No one likes to feel let down. In fact, few things are more frustrating than someone not doing what they said they’d do.
So, why do people disappoint us? And worse, why do we disappoint others?
The reason people miss your expectations is simple: it’s an issue of motivation and ability.
Motivation — they don’t see it as a high priority or don’t enjoy it.
Ability — they can’t do it.
Often, it’s a combination of both.
If we’re honest, we’ve all let someone down and we’ve all been let down. But when it happens at work, it becomes more than a disappointment — it becomes an issue of job performance. And the best way to solve the problem is to look at the causes — the big WHY behind a behaviour.
We group these causes into what we call The Six Sources of Influence.
A Quick Look at The Six Sources of Influence
Should I do this? we ask ourselves before starting a task. With this question, we’re actually evaluating our ability and motivation. See, we’re really asking, Can I do it? (Ability) and Will it be worth it? (Motivation). Our decisions to act begin with motivation and ability. And with every choice comes personal, social, and structural influences.
So if we’re wondering why we do (or don’t do) certain things, one of these six sources of influence could the be key.
1. Personal Motivation
This is your passion for and interest in your work. Why did you go into the field? Do you still care about your work and enjoy what you do?
2. Personal Ability
Here lies your skill set — your training, knowledge, experience, and expertise influence your personal ability.
As leaders and colleagues, we make a big mistake: if a person has enough personal motivation and ability, we assume they’ll do their job well. But personal motivation and ability aren’t enough.
3. Social Motivation
Without social reinforcement, personal ability and motivation won’t lead you to do your best. Warren Buffett says, “When a management with a reputation for brilliance tackles a business with a reputation for bad economics, it is the reputation of the business that remains intact.”
You might have great motivation and ability but if you’re in an organisation where the social environment (your boss, your peers, customers) doesn’t want you to do the right thing, you probably won’t.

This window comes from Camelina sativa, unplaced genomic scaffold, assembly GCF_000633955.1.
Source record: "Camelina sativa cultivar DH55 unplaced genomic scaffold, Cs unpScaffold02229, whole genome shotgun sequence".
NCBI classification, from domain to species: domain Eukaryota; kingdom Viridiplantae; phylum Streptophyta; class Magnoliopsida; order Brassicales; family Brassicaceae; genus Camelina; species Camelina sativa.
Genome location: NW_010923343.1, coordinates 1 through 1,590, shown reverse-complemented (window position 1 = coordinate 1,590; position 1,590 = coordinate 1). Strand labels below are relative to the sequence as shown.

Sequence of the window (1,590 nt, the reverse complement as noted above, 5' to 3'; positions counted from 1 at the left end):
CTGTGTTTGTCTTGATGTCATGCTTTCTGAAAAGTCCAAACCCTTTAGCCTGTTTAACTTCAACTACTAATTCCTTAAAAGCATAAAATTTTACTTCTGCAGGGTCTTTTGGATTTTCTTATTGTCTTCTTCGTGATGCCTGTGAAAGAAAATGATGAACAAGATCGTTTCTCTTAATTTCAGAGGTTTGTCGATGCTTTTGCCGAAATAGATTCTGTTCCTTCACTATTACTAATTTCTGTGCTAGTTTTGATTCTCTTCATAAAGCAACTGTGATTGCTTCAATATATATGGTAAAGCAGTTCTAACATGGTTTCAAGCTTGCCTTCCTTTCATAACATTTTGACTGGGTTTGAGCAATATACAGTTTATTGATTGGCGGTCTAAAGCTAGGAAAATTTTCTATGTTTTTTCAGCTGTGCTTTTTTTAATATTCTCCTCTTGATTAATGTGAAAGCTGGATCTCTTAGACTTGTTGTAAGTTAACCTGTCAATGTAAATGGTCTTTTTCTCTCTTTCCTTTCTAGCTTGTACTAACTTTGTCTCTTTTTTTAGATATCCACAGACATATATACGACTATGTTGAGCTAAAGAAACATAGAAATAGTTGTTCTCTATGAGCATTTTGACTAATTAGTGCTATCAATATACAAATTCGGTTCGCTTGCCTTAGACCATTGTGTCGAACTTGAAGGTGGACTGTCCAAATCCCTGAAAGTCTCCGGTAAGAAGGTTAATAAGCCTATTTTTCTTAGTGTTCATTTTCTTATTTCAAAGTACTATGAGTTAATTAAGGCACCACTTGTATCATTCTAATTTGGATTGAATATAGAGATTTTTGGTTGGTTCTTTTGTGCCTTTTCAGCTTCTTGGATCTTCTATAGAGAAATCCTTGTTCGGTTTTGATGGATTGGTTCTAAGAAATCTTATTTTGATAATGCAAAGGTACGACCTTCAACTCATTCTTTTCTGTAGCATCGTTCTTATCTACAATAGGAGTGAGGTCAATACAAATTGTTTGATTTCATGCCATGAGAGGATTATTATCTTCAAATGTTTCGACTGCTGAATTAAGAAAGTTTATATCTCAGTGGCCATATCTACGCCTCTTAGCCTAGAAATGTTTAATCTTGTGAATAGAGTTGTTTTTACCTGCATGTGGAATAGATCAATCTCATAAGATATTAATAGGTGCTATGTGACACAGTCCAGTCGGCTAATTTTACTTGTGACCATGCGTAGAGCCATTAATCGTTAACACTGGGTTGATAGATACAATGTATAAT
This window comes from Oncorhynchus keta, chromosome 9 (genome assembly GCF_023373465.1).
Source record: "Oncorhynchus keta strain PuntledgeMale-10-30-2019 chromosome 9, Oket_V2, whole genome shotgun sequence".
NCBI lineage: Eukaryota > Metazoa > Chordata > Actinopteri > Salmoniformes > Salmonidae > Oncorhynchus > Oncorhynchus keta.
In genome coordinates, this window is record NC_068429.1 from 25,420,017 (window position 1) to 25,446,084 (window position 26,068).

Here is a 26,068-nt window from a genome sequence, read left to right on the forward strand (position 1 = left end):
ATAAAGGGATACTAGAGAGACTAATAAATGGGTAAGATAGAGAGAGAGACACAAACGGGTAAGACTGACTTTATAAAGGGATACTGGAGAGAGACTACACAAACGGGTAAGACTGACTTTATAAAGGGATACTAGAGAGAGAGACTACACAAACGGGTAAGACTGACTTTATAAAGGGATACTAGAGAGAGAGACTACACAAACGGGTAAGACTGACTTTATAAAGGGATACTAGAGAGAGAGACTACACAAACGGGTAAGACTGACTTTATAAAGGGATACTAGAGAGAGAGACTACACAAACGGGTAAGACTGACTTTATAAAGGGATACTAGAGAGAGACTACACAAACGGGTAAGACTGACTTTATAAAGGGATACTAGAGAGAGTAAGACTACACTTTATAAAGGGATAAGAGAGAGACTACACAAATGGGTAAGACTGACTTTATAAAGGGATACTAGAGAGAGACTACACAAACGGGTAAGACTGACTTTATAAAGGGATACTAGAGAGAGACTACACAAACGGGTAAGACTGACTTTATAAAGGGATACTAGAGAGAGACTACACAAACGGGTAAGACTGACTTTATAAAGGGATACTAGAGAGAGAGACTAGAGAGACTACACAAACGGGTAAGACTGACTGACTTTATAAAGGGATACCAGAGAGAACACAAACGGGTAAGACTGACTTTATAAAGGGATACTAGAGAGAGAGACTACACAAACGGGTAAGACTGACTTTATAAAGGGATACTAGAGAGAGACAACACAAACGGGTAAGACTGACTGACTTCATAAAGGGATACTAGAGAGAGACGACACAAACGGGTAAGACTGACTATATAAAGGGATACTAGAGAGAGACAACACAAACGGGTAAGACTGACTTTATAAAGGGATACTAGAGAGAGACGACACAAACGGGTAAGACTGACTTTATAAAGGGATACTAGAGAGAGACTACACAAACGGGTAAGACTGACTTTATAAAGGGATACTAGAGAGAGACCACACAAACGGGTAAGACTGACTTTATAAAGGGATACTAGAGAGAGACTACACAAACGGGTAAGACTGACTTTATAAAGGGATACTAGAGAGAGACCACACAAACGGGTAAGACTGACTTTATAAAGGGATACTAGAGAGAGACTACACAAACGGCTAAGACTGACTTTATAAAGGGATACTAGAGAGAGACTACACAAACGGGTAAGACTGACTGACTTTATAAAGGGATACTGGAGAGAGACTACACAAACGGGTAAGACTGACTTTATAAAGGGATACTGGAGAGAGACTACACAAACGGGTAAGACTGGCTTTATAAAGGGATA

4. Social Ability
Sometimes, you don’t get the support needed from your organisation to be effective. Maybe you have a plan but you can’t get tools from other departments to carry out that plan. If your organisation doesn’t support your role, you’re the one who’s likely to change and under-perform.
5. Structural Motivation
Think of structural motivators as The Four P’s:
Structural motivation concepts are nothing new. We’ve heard the sayings before, “What gets rewarded gets done” and “You get what you pay for.”
6. Structural Ability
Structural ability happens when the workplace environment makes right stuff easier and the wrong stuff harder. In other words, how do we logistically equip people to do their jobs well?
If we want people to succeed in their jobs, we have to remove obstacles. But, often on the path to improved job performance, we see these obstacles in all six sources of influence.
To illustrate, let’s look at this young physician.
Here’s her problem: She can’t seem to get in the lab hours she’s supposed to log. Now, let’s look at the WHY. There are obstacles in each of the six sources of influence.
The Source of Influence: Personal Motivation
The Obstacle: I get immediate fulfillment from working with my patients but working in the lab provides fewer immediate rewards. I know it’s important, but I don’t like it.
The Source of Influence: Personal Ability
The Obstacle: By the time I get done with my patients, I’m exhausted. I don’t know how to reenergise and refocus. Since I spend six hours of the day with my patients, I’m worn out when I go to the lab.
The Source of Influence: Social Motivation
The Obstacle: My partners discourage lab time. They want me to take on more patients. They see that as the main way I support the team daily.
The Source of Influence: Social Ability
The Obstacle: Colleagues disregard my lab schedule. They reschedule department meetings at the times I’m supposed to be in the lab. How do I handle that?
The Source of Influence: Structural Motivation
The Obstacle: I have to maintain productivity at work. I have a large volume of patients to see. That’s how I’m paid. If I don’t see enough patients, I could lose my job.
The Source of Influence: Structural Ability
The Obstacle: The lab is across campus. How am I going to get there?
Where Accountability Falls Short
If you look at obstacles in all six sources, it makes sense why we can’t always do what we say we want to do. Just holding someone accountable isn’t enough — you have to get inside their head. Understand WHY they’re really not doing something. Most of the time, you’ll find it’s an influence problem — not an accountability problem.
Here’s a test. Let’s say Jordan encourages me to keep up our chart and says it’s really important, but he never gives me his numbers so I can’t do it. What kind of problem is this?
Is it an issue of motivation or ability?
Is this a personal, social, or structural problem?
It’s a Social Ability problem. Why? My colleague isn’t giving me the information so I don’t have the ability to do my job. And since my colleague is the obstacle, it’s social.
The first step in dealing with unmet expectations is finding the source of the problem. When we understand the real obstacles preventing ourselves and others from doing our best, we can learn to overcome them so we can all be at our best.